I suppose the idea of calling a restaurant Percy & Founders is that it sounds upmarket, established, classic. A bit like Farrow & Ball, Abercrombie & Fitch, Crabtree & Evelyn. You conjure up a place of tradition, been round for ages, created back in the Victorian era by two geniuses. Of course the reality is pitifully different, conjured up marketing people, some of whom don't shave and wear tight checked shirts with hair, long enough to sweep back, but super trim round the edges.
Yet this bullshit must work, it must reassure us because we swallow the message and then cover our walls with the paint, our backs with the clothes and our bodies with the soap.
So now there are restaurants which do the same thing. And, of course, most of them are brand new, and many are in fact cafes like Baker & Spice, Ginger & White, Tapped & Packed.
There's a reassuring feeling to these names. The places must be right, they're not just the idea of one lunatic, there were two brilliant minds.
So along comes Percy & Founders. The Percy refers to one Hugh Percy, the name of several dukes of Northumberland (antique, posh, English) and the people who founded the Middlesex Hospital on this site in 1755 (worthy, curing). So together this place, through its name alone, promises reassuring tradition, good works with a dash of toff thrown in. The latter might surprise some people - especially those who toil in politics - who disparage the idea of toffs, a term used as abuse. Yet it's actually a part of brand Britain; goes down frightfully well with tourists you see.
So off I went to find this place. And of course I couldn't find it, because like most things that affect a double-barrelled name, they are recherché, nouveau, and brand-spankingly so. This place, indeed is so new that Pearson Square, its address, isn't even on the map.
So don't rely on your sat nav, you'll be cross and in need of a worthy cure, before you set foot in the place. If you still want to go there after this review - and for a few reasons you might - it's at the bottom of Berners Street, or the top, depending on your view - but not the Oxford Street end, right?
Now: here are some reasons I like it. The veg, the picture of the dog, the service, the wine, the tagliatelle and the truffle chips (with lashings of garlic, an easy crowd-pleaser).
The reasons I don't like it can be summed up in the words: 'lobster and prawn scotch egg'. It's the sort of dish dreamed up by someone who is more clever than instinctive. It's too deliberate, it's supposed to feel on-trend but is more an affront to fashion. Don't reinvent the scotch egg, just make a really good one. If you want to mix lobster and prawn with ingredients like egg and breadcrumbs (or not, I don't know the recipe) then call it a fish cake.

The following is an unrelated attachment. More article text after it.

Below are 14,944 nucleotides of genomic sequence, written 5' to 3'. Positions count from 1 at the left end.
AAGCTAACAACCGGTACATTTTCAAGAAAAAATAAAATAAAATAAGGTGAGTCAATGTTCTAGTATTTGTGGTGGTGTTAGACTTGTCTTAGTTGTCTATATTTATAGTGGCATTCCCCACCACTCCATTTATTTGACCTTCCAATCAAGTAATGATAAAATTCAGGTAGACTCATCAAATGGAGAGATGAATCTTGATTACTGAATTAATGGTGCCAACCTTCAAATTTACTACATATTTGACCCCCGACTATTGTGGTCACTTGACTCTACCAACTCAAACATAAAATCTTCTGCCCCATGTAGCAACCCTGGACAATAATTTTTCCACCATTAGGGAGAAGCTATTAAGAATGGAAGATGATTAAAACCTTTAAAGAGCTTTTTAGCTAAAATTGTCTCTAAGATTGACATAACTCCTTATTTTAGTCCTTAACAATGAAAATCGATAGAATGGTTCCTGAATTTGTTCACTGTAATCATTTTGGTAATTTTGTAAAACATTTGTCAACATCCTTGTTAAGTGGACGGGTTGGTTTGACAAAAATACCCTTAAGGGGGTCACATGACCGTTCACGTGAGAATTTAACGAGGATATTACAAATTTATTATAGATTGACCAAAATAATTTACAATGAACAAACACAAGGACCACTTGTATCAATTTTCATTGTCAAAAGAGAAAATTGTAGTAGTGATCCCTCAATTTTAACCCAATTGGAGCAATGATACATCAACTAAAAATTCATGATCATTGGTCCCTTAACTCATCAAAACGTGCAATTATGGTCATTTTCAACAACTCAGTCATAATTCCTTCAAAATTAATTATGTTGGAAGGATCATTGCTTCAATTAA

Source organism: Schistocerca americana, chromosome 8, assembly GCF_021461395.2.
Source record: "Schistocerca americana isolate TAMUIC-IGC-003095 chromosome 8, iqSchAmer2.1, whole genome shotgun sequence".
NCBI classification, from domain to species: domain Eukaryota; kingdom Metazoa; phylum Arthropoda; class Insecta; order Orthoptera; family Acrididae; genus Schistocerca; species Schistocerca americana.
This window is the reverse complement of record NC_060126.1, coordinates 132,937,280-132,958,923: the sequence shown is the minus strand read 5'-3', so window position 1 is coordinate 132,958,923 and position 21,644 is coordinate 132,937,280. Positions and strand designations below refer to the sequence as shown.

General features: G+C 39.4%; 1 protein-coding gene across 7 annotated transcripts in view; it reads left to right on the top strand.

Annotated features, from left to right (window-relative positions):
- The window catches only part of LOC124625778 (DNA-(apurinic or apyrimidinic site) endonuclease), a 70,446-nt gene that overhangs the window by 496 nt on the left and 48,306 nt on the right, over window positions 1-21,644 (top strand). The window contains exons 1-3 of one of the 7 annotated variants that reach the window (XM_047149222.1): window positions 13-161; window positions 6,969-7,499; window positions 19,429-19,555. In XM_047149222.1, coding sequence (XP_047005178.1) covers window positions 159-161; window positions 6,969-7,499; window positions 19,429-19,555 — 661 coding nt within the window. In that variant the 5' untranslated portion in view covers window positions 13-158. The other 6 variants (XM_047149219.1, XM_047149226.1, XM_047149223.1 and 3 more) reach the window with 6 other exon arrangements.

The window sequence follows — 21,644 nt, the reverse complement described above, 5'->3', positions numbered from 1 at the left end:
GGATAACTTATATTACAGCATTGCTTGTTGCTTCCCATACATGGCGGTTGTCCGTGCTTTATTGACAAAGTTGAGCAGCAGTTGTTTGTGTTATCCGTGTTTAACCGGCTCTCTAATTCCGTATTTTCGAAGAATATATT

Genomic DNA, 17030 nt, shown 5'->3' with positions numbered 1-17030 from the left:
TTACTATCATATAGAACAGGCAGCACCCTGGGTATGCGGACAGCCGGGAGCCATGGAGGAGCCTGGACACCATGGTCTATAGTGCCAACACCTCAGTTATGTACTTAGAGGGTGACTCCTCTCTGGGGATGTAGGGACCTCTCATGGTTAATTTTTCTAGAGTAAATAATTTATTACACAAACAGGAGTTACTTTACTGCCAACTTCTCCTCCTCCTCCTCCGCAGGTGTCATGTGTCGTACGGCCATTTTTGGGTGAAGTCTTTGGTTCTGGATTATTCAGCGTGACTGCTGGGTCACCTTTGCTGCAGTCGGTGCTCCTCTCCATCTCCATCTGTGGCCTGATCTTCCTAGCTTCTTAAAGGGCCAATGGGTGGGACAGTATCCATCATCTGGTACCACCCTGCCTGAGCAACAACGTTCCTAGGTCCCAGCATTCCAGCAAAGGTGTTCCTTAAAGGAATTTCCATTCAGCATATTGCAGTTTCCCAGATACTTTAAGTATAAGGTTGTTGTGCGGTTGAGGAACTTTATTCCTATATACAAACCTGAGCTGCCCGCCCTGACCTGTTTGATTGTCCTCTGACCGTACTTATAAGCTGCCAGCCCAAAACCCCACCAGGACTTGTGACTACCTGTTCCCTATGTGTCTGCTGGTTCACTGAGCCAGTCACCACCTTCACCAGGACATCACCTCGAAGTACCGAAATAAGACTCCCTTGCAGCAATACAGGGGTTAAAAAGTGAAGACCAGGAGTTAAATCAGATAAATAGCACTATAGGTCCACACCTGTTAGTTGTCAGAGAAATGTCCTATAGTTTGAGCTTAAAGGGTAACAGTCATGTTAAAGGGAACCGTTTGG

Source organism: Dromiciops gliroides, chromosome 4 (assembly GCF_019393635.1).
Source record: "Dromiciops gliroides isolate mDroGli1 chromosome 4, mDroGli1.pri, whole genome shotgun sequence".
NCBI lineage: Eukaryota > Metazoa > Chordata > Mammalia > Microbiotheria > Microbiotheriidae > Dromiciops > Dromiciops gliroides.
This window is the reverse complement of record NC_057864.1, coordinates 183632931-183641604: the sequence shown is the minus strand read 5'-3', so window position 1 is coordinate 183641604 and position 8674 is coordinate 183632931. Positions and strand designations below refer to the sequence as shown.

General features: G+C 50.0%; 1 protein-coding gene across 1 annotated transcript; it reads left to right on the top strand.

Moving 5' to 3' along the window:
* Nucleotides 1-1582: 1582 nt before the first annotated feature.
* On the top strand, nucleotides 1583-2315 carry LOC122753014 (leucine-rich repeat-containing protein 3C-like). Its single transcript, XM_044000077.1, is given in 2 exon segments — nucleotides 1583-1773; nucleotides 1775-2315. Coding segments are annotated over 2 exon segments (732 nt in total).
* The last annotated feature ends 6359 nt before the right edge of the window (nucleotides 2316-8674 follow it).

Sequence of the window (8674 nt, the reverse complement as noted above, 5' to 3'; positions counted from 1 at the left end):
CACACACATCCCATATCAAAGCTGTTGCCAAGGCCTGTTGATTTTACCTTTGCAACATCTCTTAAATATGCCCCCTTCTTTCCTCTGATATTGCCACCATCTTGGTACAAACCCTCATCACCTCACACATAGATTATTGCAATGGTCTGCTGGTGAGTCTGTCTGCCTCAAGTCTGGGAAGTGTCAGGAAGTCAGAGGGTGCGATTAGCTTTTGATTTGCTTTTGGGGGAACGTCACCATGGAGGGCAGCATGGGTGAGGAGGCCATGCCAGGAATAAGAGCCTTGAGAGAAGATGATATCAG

Seeing this dish, indeed eating it, was like chewing on the walls, the floor, the beams, the very fabric of this place. It's over-conceived, it almost feels like a panel of people have gathered to work out exactly what can be constructed to extract the maximum number of visits and money from its customers.
Now of course every business has to think like that, every restaurant must. But there needs to be some magic besides, a small element of chance, the prospect of a creative speck of chaos. You can't plot the definition of atmosphere on a board, but it feels like the people who built this place tried to do just that.
But somehow, through the net, as they plotted to open what they call 'a social destination' (do any of your favourite places really get called that?) came the veg and a woman called Eve.
My plate of veg is how I wish every plate of veg would be. There was broccoli and asparagus. It had been char-grilled, then plunged into iced water, then quickly brought up to temperature for our order. It was perfectly al dente, a sweetness came through with the charring. It was simply perfect.
I also loved my plate of tagliatelle, which was twisted through with nettles and some cheese called Haytor, which apparently comes from Devon. The pasta was topped with a sprinkle of breadcrumbs. I loved it. As I did the minerally and perfectly aromatic Gruner Veltliner from Burgenland, Austria called Timotheus. The label has an illustration of a young girl who looks at you with a very slight sneer, her top lip almost curling. 'Love me, hate me, I don't care' seems the message.
Then there was the brilliant Eve, who brought spirit and soul to this fabrication. So take those elements, plus the cool picture of the terrier with its head in a lampshade and put them in a proper place and the people will flock, leave, and flock back. Otherwise the owners need to just find a way of scruffing Percy & Founders up a bit, a veritable ruffle of a too-perfect-for-its-own-good dandy toff haircut...Suggest a correction